Mismatches in the primer and probe sequences of current Monkeypox virus diagnostic assays require rectification to improve detection accuracy

In a recent study posted to the medRxiv* preprint server, researchers analyzed the primer and probe sequences of the United States Centers for Disease Control and Prevention (CDC) recommended monkeypox virus (MPXV) generic real-time polymerase chain reaction (PCR) assay(s).

Study: Wide mismatches in the sequences of primers and probes for Monkeypox virus diagnostic assays. Image Credit: Dotted Yeti/Shutterstock


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MPXV, a species of the genus orthopoxvirus, has a double-stranded deoxyribonucleic acid (DNA) genome. The World Health Organization (WHO) declared MPXV re-emergence a public health emergency on July 23, 2022, following reports of over 66,000 cases in 106 countries. MPXV is the second such virus that is spreading rapidly worldwide after severe acute respiratory syndrome coronavirus 2 (SARS-CoV-2) gradually became an endemic virus.

As for SARS-CoV-2, the CDC released a real-time PCR test for MPXV detection in wastewater samples that deployed generic primers and probes targeting a West African and a Congo Basin MPXV strain. Likewise, other real-time PCR assays detect MPXV in clinical samples.

The issue is that the primers and probes used in these generic PCR assays are based on MPXV strains circulating almost a decade ago between 2002 and 2009. Given the rapid rate at which all DNA viruses evolve, the regions targeted by those oligos used for MPXV detection must have undergone substantial mutations.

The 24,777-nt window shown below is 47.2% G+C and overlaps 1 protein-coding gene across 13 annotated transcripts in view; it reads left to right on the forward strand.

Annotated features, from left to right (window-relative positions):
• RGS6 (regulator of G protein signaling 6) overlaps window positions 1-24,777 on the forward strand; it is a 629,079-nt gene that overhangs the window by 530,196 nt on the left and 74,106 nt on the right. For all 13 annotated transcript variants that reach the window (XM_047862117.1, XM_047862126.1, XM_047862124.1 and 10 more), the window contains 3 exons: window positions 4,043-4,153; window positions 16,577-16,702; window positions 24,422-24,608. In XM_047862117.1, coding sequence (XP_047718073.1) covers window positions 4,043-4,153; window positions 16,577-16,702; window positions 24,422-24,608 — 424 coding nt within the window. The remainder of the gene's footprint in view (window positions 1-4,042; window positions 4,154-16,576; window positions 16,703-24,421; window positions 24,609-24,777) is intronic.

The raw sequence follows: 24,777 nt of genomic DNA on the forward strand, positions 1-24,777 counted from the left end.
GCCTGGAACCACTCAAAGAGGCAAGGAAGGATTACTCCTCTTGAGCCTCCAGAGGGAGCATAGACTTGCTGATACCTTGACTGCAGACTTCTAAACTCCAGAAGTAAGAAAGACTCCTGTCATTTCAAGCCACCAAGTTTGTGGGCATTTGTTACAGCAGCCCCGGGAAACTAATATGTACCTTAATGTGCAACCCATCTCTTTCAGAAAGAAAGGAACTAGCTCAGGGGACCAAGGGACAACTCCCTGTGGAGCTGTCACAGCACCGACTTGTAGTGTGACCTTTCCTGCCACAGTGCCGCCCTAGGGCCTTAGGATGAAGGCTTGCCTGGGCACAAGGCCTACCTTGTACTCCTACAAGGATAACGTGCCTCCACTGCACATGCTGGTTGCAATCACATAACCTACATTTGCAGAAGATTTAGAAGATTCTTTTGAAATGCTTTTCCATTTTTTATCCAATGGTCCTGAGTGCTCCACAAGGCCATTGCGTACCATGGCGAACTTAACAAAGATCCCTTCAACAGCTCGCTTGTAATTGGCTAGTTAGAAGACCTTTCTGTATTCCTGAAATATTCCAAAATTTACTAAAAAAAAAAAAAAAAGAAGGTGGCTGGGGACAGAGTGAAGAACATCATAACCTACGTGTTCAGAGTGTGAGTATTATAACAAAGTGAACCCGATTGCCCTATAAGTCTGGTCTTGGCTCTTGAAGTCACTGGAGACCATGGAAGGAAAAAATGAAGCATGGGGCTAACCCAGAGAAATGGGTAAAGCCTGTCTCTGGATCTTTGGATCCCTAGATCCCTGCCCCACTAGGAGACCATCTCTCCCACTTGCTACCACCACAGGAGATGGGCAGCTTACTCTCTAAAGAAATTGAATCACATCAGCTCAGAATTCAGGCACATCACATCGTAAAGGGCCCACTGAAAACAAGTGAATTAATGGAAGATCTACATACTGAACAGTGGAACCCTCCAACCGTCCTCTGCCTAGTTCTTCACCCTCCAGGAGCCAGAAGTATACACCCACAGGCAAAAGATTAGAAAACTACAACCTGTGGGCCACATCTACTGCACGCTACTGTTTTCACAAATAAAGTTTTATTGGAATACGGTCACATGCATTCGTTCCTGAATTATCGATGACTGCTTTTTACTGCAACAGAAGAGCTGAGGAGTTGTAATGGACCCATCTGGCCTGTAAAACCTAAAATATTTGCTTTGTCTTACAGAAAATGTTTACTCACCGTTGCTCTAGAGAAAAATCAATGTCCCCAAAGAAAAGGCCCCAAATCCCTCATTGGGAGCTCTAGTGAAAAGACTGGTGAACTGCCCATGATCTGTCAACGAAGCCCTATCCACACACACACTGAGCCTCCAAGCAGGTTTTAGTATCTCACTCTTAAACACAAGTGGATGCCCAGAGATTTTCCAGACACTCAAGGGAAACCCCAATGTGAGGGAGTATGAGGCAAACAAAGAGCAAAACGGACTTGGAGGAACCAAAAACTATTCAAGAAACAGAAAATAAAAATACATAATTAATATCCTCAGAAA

About the study

In the present study, researchers retrieved 683 MPXV complete genomes from the global initiative on avian influenza data (GISAID) database, available till August 5, 2022, and aligned their oligo sequences against the primer sequences of the currently used MPXV diagnostic assays. Further, they aligned primer and probe sequences and their reverse complements in the seven real-time PCR assays against 1,779 MPXV genomes and computed the percentage of genomes with a 100% match. These assays targeted O2L, F3L, C3L, and G2R genes for MPXV detection.

The team also evaluated three real-time PCR assays detecting viruses of the Orthopoxvirus genus. Finally, the researchers synthesized the mismatch-corrected primers or a synthetic MPXV gene fragment to test the mismatch effects and compared them to the generic assay for MPXV detection.

Study findings

They used 1,730 complete MPXV genomes retrieved during the 2022 worldwide outbreak. Aligning the three oligo sequences and their reverse complements from the MPXV generic assays yielded MPXV generic forward sequences (MPXV-F) with 100% identity to four genomes and generic reverse primer (MPXV-R) matching to 1.73% of the genomes. Further, the researchers found 31 sequence mismatches in 99.08% and 97.46% of MPXV generic forward sequences (MPXV-F) and 32 generic reverse primers (MPXV-R), respectively.

While the former had a single synonymous mutation A194165G, in 99.08% of the published MPXV genomes, the latter had a non-synonymous substitution, G194233A, in 97.46% of the genomes. On the contrary, the MPXV probe sequence (MPV-P) was conserved and matched 99.31% of the genomes in the database.